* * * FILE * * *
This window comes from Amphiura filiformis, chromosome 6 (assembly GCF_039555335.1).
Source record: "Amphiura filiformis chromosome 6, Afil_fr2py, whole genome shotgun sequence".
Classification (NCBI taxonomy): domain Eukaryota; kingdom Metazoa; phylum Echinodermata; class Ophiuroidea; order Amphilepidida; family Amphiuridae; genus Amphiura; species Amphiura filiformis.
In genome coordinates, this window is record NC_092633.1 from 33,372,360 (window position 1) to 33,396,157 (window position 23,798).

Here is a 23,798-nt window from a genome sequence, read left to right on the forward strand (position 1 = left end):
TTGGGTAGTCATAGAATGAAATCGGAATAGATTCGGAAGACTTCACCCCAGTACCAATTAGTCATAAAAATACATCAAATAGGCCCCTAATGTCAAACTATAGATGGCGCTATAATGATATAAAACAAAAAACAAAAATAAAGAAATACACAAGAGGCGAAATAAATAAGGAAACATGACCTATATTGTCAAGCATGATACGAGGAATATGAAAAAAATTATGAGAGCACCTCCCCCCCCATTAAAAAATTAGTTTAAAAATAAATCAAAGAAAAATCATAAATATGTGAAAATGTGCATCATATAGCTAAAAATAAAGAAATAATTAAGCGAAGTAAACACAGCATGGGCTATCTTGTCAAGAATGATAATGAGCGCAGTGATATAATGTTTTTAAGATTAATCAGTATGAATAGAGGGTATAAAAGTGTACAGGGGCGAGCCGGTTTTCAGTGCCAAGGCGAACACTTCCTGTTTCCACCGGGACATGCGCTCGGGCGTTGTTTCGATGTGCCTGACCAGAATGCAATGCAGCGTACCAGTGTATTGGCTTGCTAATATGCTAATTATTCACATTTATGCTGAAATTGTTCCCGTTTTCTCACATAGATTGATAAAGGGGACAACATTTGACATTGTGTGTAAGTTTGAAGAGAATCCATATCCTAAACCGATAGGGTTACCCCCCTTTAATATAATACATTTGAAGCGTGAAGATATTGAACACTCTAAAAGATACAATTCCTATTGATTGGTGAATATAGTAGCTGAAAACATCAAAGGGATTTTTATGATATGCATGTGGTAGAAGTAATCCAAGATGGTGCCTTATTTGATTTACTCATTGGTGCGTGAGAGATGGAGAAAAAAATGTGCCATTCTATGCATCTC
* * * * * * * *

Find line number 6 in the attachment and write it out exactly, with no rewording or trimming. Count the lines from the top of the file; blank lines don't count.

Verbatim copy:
TTGGGTAGTCATAGAATGAAATCGGAATAGATTCGGAAGACTTCACCCCAGTACCAATTAGTCATAAAAATACATCAAATAGGCCCCTAATGTCAAACTATAGATGGCGCTATAATGATATAAAACAAAAAACAAAAATAAAGAAATACACAAGAGGCGAAATAAATAAGGAAACATGACCTATATTGTCAAGCATGATACGAGGAATATGAAAAAAATTATGAGAGCACCTCCCCCCCCATTAAAAAATTAGTTTAAAAATAAATCAAAGAAAAATCATAAATATGTGAAAATGTGCATCATATAGCTAAAAATAAAGAAATAATTAAGCGAAGTAAACACAGCATGGGCTATCTTGTCAAGAATGATAATGAGCGCAGTGATATAATGTTTTTAAGATTAATCAGTATGAATAGAGGGTATAAAAGTGTACAGGGGCGAGCCGGTTTTCAGTGCCAAGGCGAACACTTCCTGTTTCCACCGGGACATGCGCTCGGGCGTTGTTTCGATGTGCCTGACCAGAATGCAATGCAGCGTACCAGTGTATTGGCTTGCTAATATGCTAATTATTCACATTTATGCTGAAATTGTTCCCGTTTTCTCACATAGATTGATAAAGGGGACAACATTTGACATTGTGTGTAAGTTTGAAGAGAATCCATATCCTAAACCGATAGGGTTACCCCCCTTTAATATAATACATTTGAAGCGTGAAGATATTGAACACTCTAAAAGATACAATTCCTATTGATTGGTGAATATAGTAGCTGAAAACATCAAAGGGATTTTTATGATATGCATGTGGTAGAAGTAATCCAAGATGGTGCCTTATTTGATTTACTCATTGGTGCGTGAGAGATGGAGAAAAAAATGTGCCATTCTATGCATCTC